Page:The torrent and The night before.djvu/47

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—37—

Like gods outflung from chaos, dreaming
That we were the king and the queen of the fire
That reddened the clouds of love that held us
Blind to the new world soon to be ours—
Ours to seize and sway. The passion
Of that great love was a nameless passion—
Bright as the blaze of the sun at noonday,
Wild as the flames of hell; but, mark you,
Never a whit less pure for its fervor.
The baseness in me (for I was human)
Burned like a worm, and perished; and nothing
Was left me then but a soul that mingled
Itself with hers, and swayed and shuddered
In fearful triumph.—When I consider
That helpless love and the cursed folly
That wrecked my life for the sake of a woman,
Who broke with a laugh the chains of her marriage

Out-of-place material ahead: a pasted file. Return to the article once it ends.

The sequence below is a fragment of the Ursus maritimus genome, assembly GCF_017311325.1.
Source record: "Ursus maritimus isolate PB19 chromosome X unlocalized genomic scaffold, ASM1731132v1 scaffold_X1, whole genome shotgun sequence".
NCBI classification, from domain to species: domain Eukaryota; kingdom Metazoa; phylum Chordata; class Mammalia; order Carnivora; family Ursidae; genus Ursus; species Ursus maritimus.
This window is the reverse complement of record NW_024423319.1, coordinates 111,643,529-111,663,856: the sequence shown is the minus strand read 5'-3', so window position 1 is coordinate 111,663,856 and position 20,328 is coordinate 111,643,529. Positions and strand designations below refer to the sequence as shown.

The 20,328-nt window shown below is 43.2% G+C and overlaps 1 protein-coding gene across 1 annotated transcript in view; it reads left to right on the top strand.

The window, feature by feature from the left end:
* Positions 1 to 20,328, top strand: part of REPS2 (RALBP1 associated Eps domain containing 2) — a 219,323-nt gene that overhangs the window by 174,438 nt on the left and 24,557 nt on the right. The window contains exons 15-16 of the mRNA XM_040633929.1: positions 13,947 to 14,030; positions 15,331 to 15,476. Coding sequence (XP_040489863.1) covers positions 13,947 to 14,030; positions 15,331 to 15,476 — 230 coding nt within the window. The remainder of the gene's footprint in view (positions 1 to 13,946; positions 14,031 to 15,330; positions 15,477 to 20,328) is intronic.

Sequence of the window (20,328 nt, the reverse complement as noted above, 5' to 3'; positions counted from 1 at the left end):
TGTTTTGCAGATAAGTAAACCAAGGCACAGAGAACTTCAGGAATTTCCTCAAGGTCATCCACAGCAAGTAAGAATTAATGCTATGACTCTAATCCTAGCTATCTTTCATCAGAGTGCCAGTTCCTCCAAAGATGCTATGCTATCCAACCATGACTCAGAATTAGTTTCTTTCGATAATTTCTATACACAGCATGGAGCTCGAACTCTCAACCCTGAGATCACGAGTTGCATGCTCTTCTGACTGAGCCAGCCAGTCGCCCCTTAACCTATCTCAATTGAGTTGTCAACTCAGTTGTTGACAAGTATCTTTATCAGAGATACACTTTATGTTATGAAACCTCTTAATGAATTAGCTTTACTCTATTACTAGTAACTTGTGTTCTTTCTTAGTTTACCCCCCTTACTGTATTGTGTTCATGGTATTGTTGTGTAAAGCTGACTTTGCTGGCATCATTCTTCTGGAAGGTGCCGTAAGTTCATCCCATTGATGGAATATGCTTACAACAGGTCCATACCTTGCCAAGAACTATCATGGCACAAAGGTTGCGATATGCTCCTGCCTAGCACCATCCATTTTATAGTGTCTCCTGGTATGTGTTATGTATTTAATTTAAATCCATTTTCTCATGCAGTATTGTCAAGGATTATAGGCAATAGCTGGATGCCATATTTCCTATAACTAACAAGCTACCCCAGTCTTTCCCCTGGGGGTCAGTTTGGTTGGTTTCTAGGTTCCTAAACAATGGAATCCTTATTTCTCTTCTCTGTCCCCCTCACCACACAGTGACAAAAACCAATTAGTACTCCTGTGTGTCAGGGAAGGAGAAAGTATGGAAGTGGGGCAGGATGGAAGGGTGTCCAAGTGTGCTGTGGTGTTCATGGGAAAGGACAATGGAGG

(Whatever the word may mean) I wonder
If all the woe was her sin, or whether
The chains themselves were enough to lead her
In love's despite to break them. . . . Sinners
And saints—I say—are rocked in the cradle,
But never are known till the will within them
Speaks in its own good time,—So I foster
Even to-night for the woman who wronged me
Nothing of hate, nor of love, but a feeling
Of still regret,—For the man . . . But hear me,
And judge for yourself:—

For a time the seasons
Changed and parsed in a sweet succession
That seemed to me like an endless music:
Life was a rolling psalm, and the choirs
Of God were glad for our love.—I fancied
All this, and more than I dare to tell you
To-night,—yes, more than I dare to remember;—
And then . . . . well, the music stopped. There are moments
In all men's lives when it stops, I fancy,—